Take the 2-minute tour ×
Stack Overflow is a question and answer site for professional and enthusiast programmers. It's 100% free, no registration required.

I've been reading a lot lately about signature trees, or S-Trees. For example, this paper. The literature speaks very highly of them, and evidence is provided for considerable performance gains over, for example, inverted files or B-Trees, for some applications.

Now, why is it that I don't see S-Trees used very much? Do you know of any prominent instances of such a data structure in a popular application? Are there DBMS implementations that offer signature-tree indexes?

share|improve this question

2 Answers 2

Now, why is it that I don't see S-Trees used very much?

Including a new indexing or join method into a database is a very complex task.

MySQL, for instance, doesn't yet impement MERGE JOIN and HASH JOIN that were invented by, like, ancient Romans or Archimedes or around that time.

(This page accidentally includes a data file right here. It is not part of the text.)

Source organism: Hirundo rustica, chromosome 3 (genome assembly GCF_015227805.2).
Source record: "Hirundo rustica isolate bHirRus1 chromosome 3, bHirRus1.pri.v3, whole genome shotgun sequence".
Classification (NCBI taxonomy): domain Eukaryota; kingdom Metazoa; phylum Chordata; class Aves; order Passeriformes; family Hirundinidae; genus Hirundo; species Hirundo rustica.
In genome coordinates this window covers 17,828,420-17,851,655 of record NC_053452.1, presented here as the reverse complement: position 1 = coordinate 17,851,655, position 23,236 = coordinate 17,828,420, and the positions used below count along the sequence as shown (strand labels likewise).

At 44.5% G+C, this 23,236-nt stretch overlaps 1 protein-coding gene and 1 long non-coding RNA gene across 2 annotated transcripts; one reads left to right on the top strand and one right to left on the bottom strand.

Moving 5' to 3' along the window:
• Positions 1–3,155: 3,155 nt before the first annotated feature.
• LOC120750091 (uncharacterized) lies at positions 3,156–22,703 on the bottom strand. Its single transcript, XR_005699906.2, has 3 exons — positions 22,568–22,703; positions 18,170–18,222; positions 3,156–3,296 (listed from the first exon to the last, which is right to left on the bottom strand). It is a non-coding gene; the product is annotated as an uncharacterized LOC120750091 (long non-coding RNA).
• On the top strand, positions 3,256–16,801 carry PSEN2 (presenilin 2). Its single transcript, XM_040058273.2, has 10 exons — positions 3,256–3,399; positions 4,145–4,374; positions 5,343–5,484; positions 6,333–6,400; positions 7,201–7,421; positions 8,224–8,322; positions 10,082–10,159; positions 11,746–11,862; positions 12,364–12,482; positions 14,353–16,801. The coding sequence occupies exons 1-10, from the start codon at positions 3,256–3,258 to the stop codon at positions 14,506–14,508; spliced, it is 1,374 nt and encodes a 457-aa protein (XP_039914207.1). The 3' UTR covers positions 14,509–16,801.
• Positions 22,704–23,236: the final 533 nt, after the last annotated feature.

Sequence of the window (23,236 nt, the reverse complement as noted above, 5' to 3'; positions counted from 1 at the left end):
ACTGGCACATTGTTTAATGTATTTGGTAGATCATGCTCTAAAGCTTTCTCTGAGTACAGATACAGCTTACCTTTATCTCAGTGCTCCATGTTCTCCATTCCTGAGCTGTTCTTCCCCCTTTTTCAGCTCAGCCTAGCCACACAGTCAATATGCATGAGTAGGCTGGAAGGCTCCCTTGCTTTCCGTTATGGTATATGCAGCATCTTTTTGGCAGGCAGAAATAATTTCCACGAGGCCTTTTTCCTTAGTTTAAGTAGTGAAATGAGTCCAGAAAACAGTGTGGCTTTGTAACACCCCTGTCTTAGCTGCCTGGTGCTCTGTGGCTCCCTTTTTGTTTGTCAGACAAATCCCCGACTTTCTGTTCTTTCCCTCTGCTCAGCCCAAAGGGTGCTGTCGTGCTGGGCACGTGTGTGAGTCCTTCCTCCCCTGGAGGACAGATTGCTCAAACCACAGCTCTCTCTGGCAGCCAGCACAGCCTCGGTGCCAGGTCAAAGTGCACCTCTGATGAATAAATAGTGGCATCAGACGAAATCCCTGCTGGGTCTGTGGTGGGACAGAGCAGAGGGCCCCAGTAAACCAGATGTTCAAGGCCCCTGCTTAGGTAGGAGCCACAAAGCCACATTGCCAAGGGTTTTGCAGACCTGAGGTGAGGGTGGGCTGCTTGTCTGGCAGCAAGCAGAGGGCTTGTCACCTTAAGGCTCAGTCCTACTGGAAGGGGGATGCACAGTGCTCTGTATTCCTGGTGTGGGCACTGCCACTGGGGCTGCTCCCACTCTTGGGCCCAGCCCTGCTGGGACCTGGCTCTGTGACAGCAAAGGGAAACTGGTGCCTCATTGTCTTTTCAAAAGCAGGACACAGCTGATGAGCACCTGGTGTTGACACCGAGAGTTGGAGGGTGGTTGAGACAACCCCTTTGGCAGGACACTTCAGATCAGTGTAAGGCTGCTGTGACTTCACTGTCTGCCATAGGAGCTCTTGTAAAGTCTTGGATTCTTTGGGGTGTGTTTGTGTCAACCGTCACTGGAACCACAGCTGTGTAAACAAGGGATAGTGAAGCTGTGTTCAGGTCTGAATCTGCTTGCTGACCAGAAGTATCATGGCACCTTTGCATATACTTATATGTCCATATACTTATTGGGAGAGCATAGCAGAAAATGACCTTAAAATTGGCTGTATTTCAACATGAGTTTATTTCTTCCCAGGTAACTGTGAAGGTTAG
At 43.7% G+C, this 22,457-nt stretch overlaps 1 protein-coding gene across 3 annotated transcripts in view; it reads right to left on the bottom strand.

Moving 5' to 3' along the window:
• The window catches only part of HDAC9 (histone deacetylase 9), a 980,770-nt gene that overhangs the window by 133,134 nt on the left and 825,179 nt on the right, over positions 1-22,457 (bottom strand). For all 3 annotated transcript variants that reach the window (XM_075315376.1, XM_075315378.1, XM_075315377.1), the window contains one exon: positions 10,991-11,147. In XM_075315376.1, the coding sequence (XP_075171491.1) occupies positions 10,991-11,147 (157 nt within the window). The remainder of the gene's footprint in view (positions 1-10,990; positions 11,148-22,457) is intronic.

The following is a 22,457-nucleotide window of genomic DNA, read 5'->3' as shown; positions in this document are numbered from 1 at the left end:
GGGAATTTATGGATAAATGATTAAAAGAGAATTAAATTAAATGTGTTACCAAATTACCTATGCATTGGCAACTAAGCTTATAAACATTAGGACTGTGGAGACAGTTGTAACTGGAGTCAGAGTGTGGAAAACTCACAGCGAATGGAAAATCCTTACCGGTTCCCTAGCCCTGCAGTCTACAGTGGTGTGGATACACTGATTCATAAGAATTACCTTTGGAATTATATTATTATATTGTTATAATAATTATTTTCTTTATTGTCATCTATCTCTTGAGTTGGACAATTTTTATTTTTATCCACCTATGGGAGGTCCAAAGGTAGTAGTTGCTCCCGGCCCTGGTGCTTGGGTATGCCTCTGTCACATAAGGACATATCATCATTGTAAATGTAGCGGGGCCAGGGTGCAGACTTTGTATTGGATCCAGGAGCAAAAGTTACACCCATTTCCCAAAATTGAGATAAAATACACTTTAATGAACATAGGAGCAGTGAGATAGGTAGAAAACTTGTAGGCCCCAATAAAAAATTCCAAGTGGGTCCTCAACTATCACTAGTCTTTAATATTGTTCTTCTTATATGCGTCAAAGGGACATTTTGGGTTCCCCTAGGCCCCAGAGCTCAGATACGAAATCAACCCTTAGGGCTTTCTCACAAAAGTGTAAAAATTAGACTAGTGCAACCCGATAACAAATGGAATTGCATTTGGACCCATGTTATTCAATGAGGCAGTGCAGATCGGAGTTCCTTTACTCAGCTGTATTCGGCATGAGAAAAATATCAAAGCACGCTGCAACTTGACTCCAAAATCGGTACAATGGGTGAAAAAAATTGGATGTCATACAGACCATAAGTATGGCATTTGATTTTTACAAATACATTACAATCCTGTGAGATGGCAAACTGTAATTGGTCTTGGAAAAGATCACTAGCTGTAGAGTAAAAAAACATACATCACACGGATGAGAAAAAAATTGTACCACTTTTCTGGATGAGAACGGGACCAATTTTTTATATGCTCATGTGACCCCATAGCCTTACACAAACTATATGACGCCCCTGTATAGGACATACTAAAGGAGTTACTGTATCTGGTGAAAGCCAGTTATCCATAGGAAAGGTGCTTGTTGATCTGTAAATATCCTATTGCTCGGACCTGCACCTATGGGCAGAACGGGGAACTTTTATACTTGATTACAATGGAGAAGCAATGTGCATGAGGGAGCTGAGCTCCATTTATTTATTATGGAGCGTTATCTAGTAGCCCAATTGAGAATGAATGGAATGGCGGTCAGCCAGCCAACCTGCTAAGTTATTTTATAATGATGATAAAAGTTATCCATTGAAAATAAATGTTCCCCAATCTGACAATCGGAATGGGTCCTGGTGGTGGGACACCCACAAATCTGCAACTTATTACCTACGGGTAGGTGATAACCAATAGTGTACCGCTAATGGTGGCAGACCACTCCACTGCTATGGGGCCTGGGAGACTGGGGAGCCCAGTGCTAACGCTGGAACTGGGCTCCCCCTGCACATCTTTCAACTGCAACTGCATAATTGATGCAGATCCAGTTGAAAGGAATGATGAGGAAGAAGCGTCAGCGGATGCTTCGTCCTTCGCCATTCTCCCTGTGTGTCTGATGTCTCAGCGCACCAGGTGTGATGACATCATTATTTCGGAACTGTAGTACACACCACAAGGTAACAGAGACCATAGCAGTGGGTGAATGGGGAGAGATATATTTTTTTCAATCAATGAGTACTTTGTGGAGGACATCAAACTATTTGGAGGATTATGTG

And the paper you referenced is dated 2006 and this method isn't even mentioned in Wikipedia.

This means that it's either yet unknown to developers or isn't worth using it in an RDBMS (or both).

share|improve this answer

I've heard of something similar described as being a "C-tree" - it was part of an object database and I imagined that its indexing methods were similar to what the paper in the link described. A company called InterSystems makes a database system called Caché that they describe as "post-relational" and is very hierarchical ... I don't know enough about the details of these different systems to be sure that they're all different names for the same functionality, but, they have some overlapping fundamental concepts.

share|improve this answer

Your Answer

 
discard

By posting your answer, you agree to the privacy policy and terms of service.

Not the answer you're looking for? Browse other questions tagged or ask your own question.